Historian will explain 1856 Battle of Seattle



An 1856 Indian raid that killed two Seattle residents before being repulsed with the help of a Navy warship is the topic of a Thursday museum presentation in Vancouver.

Historian Lorraine McConaghy will discuss the Battle of Seattle at 7 p.m. at the Clark County Historical Museum, 1511 Main St.

Her presentation, “Washington Territory at War: The Sloop-of-War Decatur in Puget Sound, 1855-1856,” is free.

In 1855, Washington’s territorial legislature issued an urgent request for military protection against warriors who had risen up in opposition to recently signed treaties.

In response, the Navy sloop Decatur was dispatched from Honolulu to Puget Sound, to protect settlements and enforce the treaties.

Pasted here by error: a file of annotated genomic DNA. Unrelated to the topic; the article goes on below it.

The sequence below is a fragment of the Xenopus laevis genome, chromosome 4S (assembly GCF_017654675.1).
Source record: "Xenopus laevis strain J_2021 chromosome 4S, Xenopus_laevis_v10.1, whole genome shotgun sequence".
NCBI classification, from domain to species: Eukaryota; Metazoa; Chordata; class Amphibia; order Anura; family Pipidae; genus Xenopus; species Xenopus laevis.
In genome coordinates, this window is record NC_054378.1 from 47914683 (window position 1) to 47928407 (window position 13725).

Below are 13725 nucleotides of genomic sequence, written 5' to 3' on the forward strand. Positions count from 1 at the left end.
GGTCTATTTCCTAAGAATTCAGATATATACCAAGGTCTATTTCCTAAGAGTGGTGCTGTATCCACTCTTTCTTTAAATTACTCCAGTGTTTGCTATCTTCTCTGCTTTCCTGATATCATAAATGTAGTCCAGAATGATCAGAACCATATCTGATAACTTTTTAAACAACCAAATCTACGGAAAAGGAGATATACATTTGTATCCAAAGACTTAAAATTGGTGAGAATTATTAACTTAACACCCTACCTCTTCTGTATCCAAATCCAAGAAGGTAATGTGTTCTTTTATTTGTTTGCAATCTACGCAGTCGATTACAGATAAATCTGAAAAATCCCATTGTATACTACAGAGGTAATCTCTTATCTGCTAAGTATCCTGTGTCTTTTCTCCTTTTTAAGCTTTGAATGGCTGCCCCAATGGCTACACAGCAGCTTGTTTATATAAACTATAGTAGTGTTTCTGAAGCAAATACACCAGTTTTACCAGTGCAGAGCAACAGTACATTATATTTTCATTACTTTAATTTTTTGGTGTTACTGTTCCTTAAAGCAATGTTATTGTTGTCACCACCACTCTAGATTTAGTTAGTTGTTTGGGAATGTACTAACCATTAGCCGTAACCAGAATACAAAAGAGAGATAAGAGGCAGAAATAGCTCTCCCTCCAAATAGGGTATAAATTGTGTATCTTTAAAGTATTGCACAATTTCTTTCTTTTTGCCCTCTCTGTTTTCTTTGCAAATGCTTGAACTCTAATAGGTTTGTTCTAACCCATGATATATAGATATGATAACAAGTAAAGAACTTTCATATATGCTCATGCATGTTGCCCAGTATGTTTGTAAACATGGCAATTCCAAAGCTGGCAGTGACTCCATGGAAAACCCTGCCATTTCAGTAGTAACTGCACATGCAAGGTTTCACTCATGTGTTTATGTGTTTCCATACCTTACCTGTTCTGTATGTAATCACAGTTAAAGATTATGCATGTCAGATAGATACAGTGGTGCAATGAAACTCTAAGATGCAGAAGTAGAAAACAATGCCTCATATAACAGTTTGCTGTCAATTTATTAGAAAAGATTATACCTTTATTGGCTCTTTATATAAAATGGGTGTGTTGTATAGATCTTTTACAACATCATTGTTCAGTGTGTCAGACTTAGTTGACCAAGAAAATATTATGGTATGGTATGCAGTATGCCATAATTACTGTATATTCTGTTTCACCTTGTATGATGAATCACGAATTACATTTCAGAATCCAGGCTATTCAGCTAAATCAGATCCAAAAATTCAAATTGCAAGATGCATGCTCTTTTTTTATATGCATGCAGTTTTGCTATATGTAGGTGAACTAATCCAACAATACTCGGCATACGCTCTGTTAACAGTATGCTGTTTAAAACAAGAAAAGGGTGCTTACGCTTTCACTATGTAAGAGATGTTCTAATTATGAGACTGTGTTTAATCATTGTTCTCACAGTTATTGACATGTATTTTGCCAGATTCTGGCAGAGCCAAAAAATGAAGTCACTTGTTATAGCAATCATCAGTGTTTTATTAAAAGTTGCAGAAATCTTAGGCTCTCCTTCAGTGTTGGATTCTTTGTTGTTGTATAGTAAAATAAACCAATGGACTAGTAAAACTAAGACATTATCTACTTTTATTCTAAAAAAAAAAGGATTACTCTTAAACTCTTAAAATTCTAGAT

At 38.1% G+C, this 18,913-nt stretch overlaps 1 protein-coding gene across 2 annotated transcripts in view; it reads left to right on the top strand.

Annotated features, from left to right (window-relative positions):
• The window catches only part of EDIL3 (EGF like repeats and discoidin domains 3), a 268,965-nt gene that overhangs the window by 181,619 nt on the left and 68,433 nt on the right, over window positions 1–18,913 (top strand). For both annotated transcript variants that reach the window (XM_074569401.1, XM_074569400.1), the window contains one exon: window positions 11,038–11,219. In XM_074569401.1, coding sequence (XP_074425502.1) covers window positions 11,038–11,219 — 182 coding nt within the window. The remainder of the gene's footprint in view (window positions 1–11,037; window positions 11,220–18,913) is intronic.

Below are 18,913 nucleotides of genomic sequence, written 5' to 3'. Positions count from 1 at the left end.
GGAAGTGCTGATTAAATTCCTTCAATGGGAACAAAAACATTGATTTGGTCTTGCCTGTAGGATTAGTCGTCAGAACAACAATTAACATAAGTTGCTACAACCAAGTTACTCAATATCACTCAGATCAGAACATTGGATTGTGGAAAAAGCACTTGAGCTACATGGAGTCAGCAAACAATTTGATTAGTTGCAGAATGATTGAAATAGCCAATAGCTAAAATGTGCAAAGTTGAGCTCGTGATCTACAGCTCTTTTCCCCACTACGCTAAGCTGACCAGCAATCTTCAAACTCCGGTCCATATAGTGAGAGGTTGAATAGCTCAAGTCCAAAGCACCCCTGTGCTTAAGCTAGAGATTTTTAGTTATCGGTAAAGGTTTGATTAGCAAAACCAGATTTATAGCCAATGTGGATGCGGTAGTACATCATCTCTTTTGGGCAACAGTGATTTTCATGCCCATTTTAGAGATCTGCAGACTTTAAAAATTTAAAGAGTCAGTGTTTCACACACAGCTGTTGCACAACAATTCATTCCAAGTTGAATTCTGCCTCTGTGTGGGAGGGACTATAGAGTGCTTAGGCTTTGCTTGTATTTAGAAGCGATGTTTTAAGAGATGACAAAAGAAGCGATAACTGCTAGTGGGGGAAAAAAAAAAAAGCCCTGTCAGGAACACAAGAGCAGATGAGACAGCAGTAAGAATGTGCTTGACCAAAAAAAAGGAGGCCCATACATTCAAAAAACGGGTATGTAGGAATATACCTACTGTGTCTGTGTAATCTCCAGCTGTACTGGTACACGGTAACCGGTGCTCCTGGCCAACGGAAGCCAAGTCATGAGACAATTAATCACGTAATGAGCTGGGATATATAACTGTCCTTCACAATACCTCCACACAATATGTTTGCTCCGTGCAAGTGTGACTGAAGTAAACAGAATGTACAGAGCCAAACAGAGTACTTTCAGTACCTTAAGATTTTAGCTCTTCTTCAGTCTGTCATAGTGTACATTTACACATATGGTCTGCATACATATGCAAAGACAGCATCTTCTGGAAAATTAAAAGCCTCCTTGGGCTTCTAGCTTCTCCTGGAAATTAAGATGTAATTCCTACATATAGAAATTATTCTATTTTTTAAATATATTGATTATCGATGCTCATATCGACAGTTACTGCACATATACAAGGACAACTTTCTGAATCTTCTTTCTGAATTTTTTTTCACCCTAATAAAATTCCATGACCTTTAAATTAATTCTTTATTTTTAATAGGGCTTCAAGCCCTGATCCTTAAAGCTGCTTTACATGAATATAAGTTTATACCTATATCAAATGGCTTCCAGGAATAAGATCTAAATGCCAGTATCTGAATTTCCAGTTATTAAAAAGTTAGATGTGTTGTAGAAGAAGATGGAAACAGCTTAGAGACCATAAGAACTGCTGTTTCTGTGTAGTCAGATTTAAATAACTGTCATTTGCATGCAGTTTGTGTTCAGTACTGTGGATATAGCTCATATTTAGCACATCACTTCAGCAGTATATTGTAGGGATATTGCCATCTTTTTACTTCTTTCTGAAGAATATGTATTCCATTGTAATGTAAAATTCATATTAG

The sailing ship was in Washington waters from October 1855 into June 1856. The period included Indian raids that killed settlers in King and Thurston counties, as well as an ambush that killed an Army officer near what is now Auburn.

The Decatur and its Marines helped fight the Battle of Seattle on Jan. 26, 1856.

McConaghy’s narrative will also look at the incident in a wider context, exploring the ship as a workplace for men intent on reaching Western opportunities and as an agent of U.S. foreign policy in the Pacific West.

Now, as we observe the 150th anniversary of the Civil War, her presentation also will look at the issues raised by the Decatur’s commission and the choices of its men to stay loyal to the Union or “go South.”

McConaghy is the author of “Warship Under Sail: Sloop-of-War Decatur in the Pacific West.” She is working on two projects concerning Washington Territory during the Civil War.

The event is part of the museum’s First Thursday program. Admission is free from 5 to 9 p.m. on the first Thursday of each month, from February through November.